This article was first published in
educational Horizons Winter 1999

The Ethics of Educational Triage
Is Special Education Moral?

©1999 Edward G. Rozycki

edited 11/26/08

Effective and Efficient

To say that something is effective is to say that it produces a certain result . To say that something is efficient is to measure the cost of its producing a result. Nothing can be efficient if it is not effective. But something can be effective and not very efficient

This is how normal English speakers use the concepts. This is also how engineers use the concepts. Efficiency is Effectiveness measured against Cost. Educators, following the confusion introduced into organization theory by Chester Barnard*, foul this up. They not infrequently talk about schools being efficient but not effective. By this muddle they mean to indicate that certain results are produced at minimal cost, but that other, more desirable results, are not achieved at all. Perhaps this flip-flopping between the results under consideration -- the ones efficiently produced vs. the ones desired but not produced -- avoids revealing conflict that might occur should participants in the educational enterprise make it clear they were entertaining different goals.

This is important. Most teachers, administrators, and members of the interested public misapprehend the complexity (and cost) of the educational undertaking. The schools are charged with the conflicting burdens of equity and excellence. The effectiveness-efficiency confusion created by Barnard helps obscure this conflict.

Teaching to the Middle

Teachers, administrators, most people attempt to increase their work efficiency. They try to do what they are aiming for at the minimal cost to their own energies and resources. This is the point of rational activity. To expend time and energy pointlessly is thought to be inefficient, certainly no virtue.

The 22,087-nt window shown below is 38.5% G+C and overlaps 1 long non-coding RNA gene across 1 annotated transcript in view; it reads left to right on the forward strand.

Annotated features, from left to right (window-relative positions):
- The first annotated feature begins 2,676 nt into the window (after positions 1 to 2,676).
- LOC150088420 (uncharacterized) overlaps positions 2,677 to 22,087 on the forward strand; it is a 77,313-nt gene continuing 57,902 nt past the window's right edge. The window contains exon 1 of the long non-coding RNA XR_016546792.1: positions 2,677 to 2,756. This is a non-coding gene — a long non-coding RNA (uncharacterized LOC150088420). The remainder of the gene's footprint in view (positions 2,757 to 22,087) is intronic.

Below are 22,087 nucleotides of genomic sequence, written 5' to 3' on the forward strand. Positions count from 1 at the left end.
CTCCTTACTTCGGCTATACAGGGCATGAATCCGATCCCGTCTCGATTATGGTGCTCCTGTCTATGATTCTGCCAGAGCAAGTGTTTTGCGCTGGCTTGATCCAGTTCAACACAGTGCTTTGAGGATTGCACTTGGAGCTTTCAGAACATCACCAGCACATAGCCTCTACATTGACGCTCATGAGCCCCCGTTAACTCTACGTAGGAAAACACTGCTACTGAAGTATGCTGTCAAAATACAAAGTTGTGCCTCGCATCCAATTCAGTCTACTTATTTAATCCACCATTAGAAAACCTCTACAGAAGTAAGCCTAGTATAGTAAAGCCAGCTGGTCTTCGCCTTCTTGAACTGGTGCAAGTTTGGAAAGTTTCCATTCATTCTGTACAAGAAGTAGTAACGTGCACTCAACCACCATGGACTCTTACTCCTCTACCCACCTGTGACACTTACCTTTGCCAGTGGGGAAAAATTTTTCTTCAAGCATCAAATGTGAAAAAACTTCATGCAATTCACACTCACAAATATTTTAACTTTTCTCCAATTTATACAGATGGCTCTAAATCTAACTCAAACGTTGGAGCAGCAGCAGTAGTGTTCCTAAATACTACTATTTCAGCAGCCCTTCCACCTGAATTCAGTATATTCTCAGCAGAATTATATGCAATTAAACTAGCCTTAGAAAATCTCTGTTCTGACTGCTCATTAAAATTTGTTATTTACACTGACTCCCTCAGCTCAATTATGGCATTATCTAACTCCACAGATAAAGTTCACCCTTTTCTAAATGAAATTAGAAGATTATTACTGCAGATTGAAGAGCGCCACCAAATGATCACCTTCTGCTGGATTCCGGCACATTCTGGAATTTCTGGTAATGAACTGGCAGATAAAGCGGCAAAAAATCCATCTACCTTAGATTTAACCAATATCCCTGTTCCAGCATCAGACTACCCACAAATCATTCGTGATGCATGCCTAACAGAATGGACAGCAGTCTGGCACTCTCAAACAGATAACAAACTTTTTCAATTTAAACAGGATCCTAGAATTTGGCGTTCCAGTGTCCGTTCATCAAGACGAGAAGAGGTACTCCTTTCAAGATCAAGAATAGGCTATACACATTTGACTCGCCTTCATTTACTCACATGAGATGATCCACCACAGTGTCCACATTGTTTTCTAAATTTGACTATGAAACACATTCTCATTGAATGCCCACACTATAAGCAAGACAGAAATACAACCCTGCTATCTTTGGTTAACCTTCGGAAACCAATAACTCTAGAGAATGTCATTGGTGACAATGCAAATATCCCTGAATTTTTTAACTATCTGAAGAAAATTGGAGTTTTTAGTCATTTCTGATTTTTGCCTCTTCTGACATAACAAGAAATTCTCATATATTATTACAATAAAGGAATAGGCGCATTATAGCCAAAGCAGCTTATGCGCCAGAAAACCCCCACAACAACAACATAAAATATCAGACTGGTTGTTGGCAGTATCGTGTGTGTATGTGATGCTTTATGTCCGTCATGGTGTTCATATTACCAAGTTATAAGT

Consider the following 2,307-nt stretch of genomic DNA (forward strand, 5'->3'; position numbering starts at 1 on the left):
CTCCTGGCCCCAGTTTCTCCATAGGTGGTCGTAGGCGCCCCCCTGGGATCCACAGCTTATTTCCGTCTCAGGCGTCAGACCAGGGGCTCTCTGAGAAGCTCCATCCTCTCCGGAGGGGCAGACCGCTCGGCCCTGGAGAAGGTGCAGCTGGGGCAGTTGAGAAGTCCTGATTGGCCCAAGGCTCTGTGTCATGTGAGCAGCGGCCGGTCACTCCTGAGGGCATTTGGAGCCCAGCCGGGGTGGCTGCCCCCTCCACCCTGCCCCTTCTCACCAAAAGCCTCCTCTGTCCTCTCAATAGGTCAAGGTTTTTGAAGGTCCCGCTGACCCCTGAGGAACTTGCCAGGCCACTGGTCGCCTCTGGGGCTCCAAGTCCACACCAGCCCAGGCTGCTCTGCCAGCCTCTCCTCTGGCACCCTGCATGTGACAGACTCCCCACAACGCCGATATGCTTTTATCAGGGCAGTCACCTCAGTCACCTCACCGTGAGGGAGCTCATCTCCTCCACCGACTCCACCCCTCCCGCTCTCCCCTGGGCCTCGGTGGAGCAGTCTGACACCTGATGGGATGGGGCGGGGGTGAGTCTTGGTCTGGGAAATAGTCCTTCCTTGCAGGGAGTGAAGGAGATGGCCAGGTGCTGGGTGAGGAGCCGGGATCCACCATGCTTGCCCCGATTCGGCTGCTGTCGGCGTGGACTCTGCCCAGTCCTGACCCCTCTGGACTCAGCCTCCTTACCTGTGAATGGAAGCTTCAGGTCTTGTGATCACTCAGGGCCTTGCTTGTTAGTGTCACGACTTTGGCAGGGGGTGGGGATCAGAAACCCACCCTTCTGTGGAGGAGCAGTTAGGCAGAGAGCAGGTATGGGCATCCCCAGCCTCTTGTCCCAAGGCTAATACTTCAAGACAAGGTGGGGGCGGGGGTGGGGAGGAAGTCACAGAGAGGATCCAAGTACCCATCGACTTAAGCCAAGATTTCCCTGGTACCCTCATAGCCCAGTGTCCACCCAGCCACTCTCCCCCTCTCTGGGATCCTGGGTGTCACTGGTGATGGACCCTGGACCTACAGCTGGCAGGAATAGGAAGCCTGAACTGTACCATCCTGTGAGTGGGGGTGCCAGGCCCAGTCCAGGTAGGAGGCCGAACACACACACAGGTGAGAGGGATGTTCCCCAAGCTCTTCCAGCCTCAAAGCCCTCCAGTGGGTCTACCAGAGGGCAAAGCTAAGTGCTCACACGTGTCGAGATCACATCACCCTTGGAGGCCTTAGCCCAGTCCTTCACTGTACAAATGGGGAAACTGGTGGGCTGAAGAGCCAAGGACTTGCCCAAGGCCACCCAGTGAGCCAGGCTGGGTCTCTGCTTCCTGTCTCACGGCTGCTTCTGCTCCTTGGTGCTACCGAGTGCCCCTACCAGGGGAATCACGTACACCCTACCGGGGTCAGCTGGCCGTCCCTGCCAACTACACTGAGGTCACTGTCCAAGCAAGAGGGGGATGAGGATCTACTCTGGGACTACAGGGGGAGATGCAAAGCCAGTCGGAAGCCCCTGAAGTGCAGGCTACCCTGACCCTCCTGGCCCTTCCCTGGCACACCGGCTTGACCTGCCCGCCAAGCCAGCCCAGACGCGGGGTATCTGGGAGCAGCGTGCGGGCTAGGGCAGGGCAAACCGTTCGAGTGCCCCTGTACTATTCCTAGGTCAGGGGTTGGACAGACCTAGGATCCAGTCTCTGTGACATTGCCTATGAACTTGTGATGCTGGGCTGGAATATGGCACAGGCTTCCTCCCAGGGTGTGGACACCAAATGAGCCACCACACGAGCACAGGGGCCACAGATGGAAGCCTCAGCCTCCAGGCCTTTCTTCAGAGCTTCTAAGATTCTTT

Teachers -- though they dislike the simile -- are like battlefield surgeons. They have limited supplies, time, and energy, and demands greater than they can handle. Thus they divide their potential patients into three groups:

1) the Gifted: those they can neglect because they will get well (learn) anyway -- they don't need it, whereas others do;

2) the Subnormal: those they should neglect because all (or an unfair proportion) of their resources will not help anyway, the resources available are insufficient to help them and would be wasted;

3) the Normal: the group that will show maximum improvement (learning) for the resources used. Allotting resources to this group optimizes their effect.

This is called triage in medicine. In education it is called teaching to the middle. A common Principle of Equity, Fair Share, requires that no one receive more of a scarce resource than any other -- all things being equal. Thus, if educators are evaluated by the results they produce over a large, undifferentiated group of students for whom the equity principle applies, triage, teaching to the middle, is the reasonable approach to education. But triage requires some additional principles that override Fair Share. Scarcity, and the rational optimization of resource use, warrant their use.